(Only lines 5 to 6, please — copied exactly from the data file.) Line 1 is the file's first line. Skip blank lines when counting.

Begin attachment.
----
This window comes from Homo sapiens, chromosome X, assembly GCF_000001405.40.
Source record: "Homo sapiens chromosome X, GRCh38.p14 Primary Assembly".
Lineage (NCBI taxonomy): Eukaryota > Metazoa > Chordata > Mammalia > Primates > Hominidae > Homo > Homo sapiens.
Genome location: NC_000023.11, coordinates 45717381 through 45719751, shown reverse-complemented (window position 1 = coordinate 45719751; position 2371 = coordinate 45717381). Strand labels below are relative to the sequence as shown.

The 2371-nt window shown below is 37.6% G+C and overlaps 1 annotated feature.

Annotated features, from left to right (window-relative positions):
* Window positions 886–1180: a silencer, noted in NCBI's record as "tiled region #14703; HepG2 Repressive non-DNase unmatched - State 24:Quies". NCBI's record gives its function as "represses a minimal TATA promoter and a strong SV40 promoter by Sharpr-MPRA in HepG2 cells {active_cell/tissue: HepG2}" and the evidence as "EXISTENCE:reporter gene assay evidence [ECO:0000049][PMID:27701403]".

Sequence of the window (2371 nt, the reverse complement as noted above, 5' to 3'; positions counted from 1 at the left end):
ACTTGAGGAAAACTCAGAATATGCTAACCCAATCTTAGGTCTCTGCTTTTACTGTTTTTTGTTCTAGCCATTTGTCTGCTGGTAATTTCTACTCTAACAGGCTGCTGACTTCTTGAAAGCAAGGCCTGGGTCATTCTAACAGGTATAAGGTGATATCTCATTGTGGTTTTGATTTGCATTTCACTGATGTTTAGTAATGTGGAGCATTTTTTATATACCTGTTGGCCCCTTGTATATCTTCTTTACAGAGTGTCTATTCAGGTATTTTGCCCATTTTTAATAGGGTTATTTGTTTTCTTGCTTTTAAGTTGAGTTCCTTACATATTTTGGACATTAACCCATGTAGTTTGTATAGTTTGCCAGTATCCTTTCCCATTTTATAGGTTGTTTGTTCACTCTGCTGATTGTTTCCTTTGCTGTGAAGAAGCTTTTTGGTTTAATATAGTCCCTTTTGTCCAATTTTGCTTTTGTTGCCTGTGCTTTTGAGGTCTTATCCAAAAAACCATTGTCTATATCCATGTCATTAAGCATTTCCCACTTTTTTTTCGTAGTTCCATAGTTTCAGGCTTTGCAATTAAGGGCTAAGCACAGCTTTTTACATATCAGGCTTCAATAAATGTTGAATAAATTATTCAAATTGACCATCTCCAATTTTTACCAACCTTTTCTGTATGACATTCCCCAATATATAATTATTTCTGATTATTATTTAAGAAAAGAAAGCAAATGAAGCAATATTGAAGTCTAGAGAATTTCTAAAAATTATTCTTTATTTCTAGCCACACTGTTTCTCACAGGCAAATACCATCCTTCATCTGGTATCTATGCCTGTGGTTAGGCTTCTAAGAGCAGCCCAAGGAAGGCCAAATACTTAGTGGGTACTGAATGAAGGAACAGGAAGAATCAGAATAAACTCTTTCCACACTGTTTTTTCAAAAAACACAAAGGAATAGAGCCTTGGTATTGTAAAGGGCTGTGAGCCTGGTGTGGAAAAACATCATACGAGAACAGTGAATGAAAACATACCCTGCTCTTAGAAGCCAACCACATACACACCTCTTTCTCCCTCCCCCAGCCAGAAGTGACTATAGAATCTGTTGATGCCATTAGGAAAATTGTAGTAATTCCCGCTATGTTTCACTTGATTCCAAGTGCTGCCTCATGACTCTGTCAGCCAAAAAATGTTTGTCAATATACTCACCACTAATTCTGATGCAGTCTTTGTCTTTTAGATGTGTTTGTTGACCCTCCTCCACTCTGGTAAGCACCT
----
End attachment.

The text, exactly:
The 2371-nt window shown below is 37.6% G+C and overlaps 1 annotated feature.

Annotated features, from left to right (window-relative positions):